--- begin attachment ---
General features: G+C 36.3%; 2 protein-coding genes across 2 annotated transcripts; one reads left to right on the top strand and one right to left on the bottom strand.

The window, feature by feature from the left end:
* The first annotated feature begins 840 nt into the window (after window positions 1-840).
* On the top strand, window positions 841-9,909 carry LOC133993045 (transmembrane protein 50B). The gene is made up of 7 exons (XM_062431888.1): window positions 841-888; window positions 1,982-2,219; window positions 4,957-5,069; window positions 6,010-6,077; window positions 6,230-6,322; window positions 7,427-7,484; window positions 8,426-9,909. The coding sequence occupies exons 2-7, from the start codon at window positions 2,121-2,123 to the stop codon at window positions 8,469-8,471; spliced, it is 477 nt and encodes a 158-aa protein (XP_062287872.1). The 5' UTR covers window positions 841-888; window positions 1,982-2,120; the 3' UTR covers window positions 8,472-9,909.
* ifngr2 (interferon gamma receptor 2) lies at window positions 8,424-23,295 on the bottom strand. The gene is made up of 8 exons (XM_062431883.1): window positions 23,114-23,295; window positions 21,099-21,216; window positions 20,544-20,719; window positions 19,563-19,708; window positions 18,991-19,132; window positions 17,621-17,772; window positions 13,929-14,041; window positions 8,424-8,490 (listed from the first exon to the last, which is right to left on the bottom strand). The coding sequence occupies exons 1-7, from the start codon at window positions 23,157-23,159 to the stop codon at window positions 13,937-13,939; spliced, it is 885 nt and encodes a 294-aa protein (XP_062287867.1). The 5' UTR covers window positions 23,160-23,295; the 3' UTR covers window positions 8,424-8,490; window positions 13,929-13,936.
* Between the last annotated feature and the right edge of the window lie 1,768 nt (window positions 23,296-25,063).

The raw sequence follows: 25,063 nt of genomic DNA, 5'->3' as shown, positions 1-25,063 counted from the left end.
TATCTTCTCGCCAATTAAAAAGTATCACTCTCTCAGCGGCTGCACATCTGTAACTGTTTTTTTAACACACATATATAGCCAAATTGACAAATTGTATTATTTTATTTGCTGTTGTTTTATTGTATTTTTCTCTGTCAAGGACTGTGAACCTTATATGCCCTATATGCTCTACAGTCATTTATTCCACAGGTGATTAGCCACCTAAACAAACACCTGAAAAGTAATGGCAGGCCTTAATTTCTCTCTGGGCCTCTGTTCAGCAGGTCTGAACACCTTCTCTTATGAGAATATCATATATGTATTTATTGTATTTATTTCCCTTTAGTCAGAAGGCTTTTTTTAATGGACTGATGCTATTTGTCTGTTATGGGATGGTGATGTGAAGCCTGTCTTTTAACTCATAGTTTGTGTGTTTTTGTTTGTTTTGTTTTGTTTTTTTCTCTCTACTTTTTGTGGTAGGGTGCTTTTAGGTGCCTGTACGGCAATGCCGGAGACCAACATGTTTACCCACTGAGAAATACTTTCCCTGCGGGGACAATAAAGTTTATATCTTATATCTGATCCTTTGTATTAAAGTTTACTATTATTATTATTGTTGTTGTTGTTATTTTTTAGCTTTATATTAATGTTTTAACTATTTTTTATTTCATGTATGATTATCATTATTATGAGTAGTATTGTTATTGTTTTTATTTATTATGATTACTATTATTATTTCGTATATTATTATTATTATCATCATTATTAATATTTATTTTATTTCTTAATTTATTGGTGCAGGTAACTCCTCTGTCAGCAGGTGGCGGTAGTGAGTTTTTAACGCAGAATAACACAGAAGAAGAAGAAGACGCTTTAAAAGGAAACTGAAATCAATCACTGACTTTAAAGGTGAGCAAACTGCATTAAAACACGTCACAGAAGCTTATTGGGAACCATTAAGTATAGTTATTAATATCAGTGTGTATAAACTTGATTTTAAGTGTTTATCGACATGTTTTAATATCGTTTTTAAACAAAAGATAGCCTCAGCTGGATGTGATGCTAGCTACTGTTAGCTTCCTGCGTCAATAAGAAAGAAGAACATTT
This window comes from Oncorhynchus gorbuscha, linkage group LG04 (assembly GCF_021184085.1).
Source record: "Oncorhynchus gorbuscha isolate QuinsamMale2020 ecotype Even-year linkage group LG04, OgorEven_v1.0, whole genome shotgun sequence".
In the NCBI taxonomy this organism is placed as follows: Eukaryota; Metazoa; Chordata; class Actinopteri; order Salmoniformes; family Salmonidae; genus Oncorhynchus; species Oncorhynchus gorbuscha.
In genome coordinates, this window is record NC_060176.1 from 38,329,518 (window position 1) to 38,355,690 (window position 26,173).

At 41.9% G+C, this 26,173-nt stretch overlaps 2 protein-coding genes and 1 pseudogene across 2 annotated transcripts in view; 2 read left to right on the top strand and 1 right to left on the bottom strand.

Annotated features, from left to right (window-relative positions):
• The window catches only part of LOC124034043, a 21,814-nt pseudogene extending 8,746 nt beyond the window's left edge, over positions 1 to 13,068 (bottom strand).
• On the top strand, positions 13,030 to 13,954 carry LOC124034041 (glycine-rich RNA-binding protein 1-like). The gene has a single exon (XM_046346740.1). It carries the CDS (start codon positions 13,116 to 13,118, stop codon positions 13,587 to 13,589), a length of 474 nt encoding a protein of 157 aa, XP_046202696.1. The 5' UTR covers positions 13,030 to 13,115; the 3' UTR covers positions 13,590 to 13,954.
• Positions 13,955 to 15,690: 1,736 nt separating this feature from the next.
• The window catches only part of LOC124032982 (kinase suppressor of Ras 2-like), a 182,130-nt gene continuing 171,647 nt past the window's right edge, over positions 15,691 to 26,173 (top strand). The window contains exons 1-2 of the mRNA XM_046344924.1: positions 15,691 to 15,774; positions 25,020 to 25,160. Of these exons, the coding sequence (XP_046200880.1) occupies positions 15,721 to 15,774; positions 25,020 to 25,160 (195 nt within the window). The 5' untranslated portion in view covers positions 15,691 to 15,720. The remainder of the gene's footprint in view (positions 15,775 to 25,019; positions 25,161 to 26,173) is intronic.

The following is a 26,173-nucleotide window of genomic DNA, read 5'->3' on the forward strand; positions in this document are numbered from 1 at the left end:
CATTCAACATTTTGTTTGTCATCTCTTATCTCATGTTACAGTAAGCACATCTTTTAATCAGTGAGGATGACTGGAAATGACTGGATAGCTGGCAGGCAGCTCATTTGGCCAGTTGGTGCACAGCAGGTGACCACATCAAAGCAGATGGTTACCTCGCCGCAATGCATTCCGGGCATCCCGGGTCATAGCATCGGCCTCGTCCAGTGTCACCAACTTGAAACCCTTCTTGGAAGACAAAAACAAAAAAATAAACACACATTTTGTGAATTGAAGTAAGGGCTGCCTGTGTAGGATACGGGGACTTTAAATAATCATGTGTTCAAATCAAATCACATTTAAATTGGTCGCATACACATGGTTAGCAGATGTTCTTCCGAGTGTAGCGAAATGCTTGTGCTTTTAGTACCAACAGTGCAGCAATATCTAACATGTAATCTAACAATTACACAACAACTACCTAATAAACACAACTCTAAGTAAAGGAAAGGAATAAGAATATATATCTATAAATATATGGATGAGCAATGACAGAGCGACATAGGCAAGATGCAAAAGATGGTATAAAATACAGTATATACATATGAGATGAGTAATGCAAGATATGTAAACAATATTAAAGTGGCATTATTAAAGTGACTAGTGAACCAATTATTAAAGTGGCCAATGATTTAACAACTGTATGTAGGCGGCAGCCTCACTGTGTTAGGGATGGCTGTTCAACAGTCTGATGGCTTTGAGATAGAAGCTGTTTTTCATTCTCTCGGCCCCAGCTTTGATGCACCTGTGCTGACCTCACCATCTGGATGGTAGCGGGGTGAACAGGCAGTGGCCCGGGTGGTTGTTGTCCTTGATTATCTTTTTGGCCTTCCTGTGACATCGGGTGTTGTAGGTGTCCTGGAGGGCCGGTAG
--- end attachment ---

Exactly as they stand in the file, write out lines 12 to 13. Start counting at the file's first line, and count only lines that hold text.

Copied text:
In genome coordinates, this window is record NC_060176.1 from 38,329,518 (window position 1) to 38,355,690 (window position 26,173).

At 41.9% G+C, this 26,173-nt stretch overlaps 2 protein-coding genes and 1 pseudogene across 2 annotated transcripts in view; 2 read left to right on the top strand and 1 right to left on the bottom strand.